Empire of Signs

Investigating Imperialism With Julian LaVerdiere

Anne Pasternak at Creative Time, the arts group that commissioned the bioluminescent beacon, recommended the artists to The New York Times Magazine when its art director began looking for responses to September 11. LaVerdiere and Myoda submitted Phantom Towers, two hazy beacons of light (created digitally) emanating from ground zero, and it ended up on the cover. Creative Time put the image on their Web site and got 13,000 unsolicited responses. As LaVerdiere described it at the time: "It's an emotional response more than anything. Those towers are like ghost limbs. We can feel them even though they're not there anymore."

Meanwhile, architects Gustavo Bonevardi and John Bennett had come up with virtually the same idea, except that theirs called for the lights to be set on a barge in the Hudson. When the two teams heard about each other, they got together to do the Tribute in Light proposal. Architect Richard Nash Gould, who had a similar idea, joined later. Giuliani immediately nixed the idea, but Bloomberg OK'd it. LaVerdiere says he and Myoda have been approached about working on the permanent memorial, and "we're considering it."


"This is the Vegas Napoleon": LaVerdiere with his trio of Imperial Dragsters.
photo: Robin Holland
"This is the Vegas Napoleon": LaVerdiere with his trio of Imperial Dragsters.

"Pre- and post-September 11 is such a clean, decisive stroke in the way I address the work that I want to make," says LaVerdiere. "It's definitely helped give me a focus." Now he has "the desire to bring a message to people, even if it's still something of a riddle. I try to steer clear of didacticism. Although I want to make my symbols very recognizable, I'm not trying to make my conclusion recognizable."

While working on the Tribute in Light, LaVerdiere met a team of engineers and architects using laser range scanners to measure the volume of ground zero's bathtub. They were connected to the team that scanned the Statue of Liberty and other landmarks in case they were ever destroyed by terrorists.

LaVerdiere asked the team to scan Penn Station's last cornerstone eagle, now sitting in the courtyard at Cooper Union's engineering school. September 11 had inspired him to revisit that demolition, he says, to better understand "the importance of the symbology of our iconic buildings as well as the multiple trajectories of American imperialism."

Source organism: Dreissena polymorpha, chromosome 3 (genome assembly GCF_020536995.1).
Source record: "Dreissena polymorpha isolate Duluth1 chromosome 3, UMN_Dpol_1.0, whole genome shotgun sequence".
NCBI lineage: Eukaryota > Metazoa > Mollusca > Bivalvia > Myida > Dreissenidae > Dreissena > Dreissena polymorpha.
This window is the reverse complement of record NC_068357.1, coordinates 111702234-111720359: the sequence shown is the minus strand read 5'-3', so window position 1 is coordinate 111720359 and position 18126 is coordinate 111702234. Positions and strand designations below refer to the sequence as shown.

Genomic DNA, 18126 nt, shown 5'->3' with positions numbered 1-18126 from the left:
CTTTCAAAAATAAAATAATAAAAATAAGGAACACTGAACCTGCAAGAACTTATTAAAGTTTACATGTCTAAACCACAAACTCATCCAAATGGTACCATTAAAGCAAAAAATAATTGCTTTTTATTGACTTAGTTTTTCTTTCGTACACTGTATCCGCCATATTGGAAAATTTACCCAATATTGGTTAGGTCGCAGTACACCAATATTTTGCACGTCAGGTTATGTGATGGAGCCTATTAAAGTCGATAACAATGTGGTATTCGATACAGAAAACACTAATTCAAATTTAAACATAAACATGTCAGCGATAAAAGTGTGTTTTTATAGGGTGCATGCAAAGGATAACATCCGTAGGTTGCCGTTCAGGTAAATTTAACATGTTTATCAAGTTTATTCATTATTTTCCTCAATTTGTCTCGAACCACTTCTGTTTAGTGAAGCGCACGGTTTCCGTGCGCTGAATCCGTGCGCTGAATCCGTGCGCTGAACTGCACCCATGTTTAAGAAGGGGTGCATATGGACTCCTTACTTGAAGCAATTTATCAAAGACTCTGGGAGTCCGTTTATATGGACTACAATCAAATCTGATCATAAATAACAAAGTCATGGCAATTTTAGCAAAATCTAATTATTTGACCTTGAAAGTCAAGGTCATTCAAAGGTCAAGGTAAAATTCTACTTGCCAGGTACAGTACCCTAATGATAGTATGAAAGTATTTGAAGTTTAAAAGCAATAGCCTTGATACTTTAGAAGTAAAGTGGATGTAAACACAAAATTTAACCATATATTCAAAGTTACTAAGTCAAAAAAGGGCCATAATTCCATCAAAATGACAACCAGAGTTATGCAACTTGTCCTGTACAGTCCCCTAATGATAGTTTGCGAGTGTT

Because he deals so often with the science and architecture of the past—the whole history of "progress"—much of LaVerdiere's work is about memorializing, about building reliquaries for lost technologies and obsolete belief systems. At his studio, he showed me a piece he made in college, an armillary sphere illustrating Ptolemy's system, a universe with the earth in the center. "I liked these Enlightenment-age models that would try to rationally illustrate these irrational systems," he says. Other pieces have incorporated 19th-century patent medicine bottles, which he collects. He's still interested in the "snake oil" phenomenon, the way something can be packaged to charm and bamboozle the public. "An ideological WMD," he says, describing a drawing in "Goliath Concussed" of his neoclassical lantern, much enlarged and mounted on a missile launcher.

LaVerdiere also collects safety lamps once used in uranium mines. Three appear in the show—one red, one white, one blue. They were given to miners who thought they were ill because of mine gas. Of course, the miners were actually suffering from radiation poisoning, and the lamps detected methane gas, not radiation. LaVerdiere has replaced the wicks with tiny pawns.

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